A snake-like robot can now slither its way through water, allowing it to inspect ships, submarines, and underwater infrastructure for damage.
Researchers from the Biorobotics Lab in the School of Computer Science’s Robotics Institute at Carnegie Mellon University tested the hardened underwater modular robot snake (HUMRS) last month in the pool, diving the robot through underwater hoops, showing off its precise and smooth swimming, and demonstrating its ease of control.
“We can go places that other robots cannot,” says Howie Choset, professor of computer science. “It can snake around and squeeze into hard-to-reach underwater spaces.” Choset and Matt Travers, co-directors of the Biorobotics Lab, led the work.
The submersible robot snake project aims to assist the Department of Defense with inspecting ships, submarines, and other underwater infrastructure for damage or as part of routine maintenance, says Matt Fischer, the program manager at the Advanced Robotics for Manufacturing (ARM) Institute.
Snakebot could save time and money
The military has limited options for inspecting areas like a ship’s hull. To do so, the Navy must either send a team of divers to the ship’s location, wait until it returns to port to deploy the divers, or pull it into a dry dock—all options that take time and money.
A submersible robot snake could allow the Navy to inspect the ship at sea, immediately alerting the crew to critical damage or sending information about issues that need attention back to port for use when the ship docks.
“If they can get that information before the ship comes into a home port or a dry dock, that saves weeks or months of time in a maintenance schedule,” says Fischer, who served in the Navy for three years. “And in turn, that saves money.”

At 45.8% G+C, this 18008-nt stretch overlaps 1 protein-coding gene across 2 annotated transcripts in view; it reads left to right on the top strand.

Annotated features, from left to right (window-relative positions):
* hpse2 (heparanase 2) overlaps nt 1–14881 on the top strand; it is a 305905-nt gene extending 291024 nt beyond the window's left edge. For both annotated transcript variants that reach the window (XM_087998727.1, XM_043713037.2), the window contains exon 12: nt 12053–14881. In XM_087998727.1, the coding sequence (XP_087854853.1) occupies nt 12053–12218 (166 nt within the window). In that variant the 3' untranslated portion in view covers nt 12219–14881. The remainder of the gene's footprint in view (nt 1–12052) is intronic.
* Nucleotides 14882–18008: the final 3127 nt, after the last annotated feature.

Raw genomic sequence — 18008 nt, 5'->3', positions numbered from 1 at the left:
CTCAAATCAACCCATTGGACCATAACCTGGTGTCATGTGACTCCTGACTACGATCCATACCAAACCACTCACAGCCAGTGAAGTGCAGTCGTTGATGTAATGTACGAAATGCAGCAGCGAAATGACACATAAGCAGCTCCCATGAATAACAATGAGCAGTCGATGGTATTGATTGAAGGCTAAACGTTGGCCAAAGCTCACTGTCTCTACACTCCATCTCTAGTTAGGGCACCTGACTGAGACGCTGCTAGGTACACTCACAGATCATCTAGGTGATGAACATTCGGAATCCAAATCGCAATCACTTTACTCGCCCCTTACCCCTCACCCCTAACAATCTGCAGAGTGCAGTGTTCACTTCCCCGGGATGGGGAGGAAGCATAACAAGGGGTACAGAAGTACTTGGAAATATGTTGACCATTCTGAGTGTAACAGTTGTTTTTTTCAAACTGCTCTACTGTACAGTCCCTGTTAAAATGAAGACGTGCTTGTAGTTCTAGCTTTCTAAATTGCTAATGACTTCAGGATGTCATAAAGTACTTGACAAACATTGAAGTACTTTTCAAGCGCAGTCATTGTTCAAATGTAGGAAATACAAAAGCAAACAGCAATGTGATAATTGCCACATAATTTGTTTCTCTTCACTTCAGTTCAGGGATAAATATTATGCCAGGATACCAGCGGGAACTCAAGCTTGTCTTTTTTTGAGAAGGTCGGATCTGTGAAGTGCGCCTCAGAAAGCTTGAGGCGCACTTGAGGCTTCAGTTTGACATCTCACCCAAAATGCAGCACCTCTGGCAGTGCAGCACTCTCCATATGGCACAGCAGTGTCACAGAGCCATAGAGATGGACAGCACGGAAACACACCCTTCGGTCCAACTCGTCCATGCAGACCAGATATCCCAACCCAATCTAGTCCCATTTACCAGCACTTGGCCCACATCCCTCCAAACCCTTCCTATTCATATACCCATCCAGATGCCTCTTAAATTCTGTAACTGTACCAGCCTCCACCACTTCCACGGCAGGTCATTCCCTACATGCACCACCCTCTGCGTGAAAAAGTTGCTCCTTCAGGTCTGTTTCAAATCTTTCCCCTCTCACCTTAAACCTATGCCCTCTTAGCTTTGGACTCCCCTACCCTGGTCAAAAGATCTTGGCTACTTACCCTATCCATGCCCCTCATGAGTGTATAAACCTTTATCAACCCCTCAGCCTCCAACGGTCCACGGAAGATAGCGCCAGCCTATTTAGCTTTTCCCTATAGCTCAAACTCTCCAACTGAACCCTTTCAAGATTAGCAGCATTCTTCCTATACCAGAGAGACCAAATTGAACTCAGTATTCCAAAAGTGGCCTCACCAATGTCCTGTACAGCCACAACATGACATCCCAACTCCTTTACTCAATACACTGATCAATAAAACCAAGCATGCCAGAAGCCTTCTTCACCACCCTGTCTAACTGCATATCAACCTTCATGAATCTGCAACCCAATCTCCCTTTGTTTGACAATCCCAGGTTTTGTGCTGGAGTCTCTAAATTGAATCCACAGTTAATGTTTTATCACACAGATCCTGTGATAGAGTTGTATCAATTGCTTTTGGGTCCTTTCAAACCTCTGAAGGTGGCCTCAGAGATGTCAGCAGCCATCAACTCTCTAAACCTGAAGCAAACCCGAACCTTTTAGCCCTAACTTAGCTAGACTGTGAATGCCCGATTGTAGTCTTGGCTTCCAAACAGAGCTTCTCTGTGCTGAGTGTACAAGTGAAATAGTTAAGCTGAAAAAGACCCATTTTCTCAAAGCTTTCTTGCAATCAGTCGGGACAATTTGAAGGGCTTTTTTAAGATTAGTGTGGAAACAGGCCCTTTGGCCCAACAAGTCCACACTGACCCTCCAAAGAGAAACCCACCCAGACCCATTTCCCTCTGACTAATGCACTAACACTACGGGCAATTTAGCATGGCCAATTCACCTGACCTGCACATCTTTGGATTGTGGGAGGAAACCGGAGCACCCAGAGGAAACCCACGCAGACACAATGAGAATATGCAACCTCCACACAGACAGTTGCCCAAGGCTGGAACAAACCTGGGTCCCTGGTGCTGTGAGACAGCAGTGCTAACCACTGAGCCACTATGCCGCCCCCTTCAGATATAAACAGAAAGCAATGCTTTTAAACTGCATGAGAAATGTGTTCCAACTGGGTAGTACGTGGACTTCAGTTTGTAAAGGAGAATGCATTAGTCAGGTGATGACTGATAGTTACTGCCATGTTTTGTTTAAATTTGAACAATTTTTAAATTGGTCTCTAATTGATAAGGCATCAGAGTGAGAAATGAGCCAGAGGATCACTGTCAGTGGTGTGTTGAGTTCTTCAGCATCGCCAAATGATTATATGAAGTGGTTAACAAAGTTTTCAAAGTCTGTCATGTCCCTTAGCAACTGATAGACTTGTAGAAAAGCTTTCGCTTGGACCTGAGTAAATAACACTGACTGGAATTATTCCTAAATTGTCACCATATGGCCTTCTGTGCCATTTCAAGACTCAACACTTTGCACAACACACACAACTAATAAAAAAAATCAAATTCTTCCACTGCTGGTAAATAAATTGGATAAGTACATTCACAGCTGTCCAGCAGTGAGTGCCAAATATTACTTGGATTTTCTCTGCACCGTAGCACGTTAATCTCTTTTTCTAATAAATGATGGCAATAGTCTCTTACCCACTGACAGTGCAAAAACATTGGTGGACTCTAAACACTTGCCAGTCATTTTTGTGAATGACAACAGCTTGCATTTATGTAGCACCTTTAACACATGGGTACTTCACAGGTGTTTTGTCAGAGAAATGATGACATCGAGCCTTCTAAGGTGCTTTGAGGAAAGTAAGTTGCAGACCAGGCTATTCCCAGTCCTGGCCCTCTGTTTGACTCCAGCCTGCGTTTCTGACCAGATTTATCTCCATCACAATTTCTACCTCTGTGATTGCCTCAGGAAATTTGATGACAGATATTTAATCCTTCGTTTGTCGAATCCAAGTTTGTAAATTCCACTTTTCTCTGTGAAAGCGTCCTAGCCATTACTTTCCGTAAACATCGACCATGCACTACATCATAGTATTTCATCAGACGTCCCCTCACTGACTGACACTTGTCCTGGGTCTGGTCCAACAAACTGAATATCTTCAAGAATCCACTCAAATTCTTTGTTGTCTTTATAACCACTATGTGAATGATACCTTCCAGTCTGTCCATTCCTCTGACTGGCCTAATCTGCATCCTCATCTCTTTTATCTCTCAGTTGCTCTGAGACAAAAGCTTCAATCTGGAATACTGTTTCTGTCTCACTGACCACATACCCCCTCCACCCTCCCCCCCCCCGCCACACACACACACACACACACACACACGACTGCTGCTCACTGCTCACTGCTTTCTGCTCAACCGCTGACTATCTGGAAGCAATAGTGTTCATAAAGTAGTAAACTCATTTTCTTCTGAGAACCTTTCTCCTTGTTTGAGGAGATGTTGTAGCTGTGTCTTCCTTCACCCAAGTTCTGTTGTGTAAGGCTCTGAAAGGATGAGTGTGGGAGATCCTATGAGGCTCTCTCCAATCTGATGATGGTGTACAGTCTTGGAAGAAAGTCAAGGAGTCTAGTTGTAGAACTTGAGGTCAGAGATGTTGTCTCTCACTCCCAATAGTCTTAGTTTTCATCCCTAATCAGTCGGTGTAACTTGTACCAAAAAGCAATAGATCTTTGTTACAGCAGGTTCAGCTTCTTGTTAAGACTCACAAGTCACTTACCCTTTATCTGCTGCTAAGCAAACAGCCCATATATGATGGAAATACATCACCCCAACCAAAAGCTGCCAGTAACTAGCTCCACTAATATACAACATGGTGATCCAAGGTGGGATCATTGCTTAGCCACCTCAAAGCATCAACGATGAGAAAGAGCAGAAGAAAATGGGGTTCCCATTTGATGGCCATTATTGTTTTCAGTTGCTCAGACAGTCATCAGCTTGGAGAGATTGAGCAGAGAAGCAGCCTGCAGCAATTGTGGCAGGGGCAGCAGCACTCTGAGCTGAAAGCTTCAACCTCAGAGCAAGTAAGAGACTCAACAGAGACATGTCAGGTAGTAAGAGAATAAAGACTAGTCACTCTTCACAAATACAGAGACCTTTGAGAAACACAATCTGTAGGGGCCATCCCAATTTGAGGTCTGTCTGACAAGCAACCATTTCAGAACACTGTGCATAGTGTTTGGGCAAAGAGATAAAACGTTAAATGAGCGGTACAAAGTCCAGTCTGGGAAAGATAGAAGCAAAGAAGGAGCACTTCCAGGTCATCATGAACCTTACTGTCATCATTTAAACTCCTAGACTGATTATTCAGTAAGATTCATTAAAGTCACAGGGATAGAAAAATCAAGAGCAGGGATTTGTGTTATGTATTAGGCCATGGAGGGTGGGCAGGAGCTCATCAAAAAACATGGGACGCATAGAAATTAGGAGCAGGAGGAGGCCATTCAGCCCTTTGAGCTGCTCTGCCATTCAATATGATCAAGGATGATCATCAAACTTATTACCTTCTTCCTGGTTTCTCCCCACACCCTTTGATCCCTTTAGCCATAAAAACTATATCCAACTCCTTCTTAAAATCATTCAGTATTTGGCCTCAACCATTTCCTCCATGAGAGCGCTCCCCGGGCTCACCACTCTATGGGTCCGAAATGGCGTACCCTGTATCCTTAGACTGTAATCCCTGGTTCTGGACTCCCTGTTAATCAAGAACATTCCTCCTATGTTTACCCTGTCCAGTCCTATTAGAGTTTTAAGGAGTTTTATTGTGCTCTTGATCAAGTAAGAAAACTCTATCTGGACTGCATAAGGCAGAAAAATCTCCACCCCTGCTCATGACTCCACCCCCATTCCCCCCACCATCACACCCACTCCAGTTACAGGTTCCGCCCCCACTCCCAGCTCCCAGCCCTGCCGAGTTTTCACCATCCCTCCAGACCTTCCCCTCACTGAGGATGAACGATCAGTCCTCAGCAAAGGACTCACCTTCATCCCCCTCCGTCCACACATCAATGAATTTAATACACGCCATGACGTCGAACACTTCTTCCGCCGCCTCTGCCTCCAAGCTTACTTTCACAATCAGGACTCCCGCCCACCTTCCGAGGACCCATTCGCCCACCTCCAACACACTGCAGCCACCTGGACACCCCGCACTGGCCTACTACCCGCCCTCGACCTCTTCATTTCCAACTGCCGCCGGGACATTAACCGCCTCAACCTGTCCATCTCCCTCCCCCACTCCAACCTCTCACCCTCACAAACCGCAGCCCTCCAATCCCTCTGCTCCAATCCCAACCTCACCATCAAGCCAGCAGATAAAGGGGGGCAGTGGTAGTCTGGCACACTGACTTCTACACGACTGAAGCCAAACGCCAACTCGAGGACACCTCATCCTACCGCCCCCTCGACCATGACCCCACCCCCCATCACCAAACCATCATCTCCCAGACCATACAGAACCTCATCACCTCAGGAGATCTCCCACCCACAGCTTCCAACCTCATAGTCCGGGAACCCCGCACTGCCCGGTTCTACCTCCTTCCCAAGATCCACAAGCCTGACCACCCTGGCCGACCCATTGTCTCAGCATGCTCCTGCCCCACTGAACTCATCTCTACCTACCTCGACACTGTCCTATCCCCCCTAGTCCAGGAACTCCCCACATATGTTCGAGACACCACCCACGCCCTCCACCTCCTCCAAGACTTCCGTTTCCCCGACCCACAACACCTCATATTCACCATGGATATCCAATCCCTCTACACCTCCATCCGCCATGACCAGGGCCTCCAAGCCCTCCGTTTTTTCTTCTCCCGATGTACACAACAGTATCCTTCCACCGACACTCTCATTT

Fischer, who crawled into the ballast tanks of a submarine during his service, says many sailors would gladly pass that difficult and tight duty to a robot.
Steve McKee, a co-lead of the Joint Robotics Organization for Building Organic Technologies (JROBOT), a Department of Defense task force interested in technology like the submersible robot snake, says the project will improve the readiness of equipment in the armed services.
“The advancements being made hold great promise for helping not only the Department of Defense but also various industries around the world,” McKee says.
Snake in the pool!
Outside the military, the robots could inspect underwater pipes for damage or blockages, assess offshore oil rigs, or check the integrity of a tank while it is filled with liquid. The robot could be used to inspect and maintain any fluid-filled systems, says Nate Shoemaker-Trejo, a mechanical and mechatronics engineer in the Biorobotics Lab working on the submersible snakebot.
“The distinguishing feature is the robot’s form factor and flexibility. The smallest versions of regular submersibles are usually blocky, one-piece arrangements. The robot snake is narrow and jointed,” Shoemaker-Trejo says. “The end result is that an underwater robot snake can squeeze around corners and into small spaces where regular submersibles can’t go.”
Versions of the robot snakes have already proven useful in difficult situations. Travers led a team to Mexico City in 2017 to use robot snakes in a search-and-rescue mission after an earthquake. And a robot snake made a lasting impression on Jimmy Fallon when it climbed up his leg as a guest on NBC’s The Tonight Show with Jimmy Fallon.
The robot’s modular design allows it to adapt to different tasks, whether squeezing through tight spaces under rubble, climbing up a tree, or slithering around a corner underwater. For the underwater robot snake, the team used existing watertight modules that allow the robot to operate in bad conditions. They then added new modules containing the turbines and thrusters needed to maneuver the robot underwater.
Development progressed rapidly. The team started working on the underwater robot snake in July 2020 and by March 2021, had it swimming in the pool.
“I’m surprised that we made this robot work as fast as we did,” Choset says.
A grant from the Advanced Robotics for Manufacturing Institute funded the work.
Source: Aaron Aupperlee for Carnegie Mellon University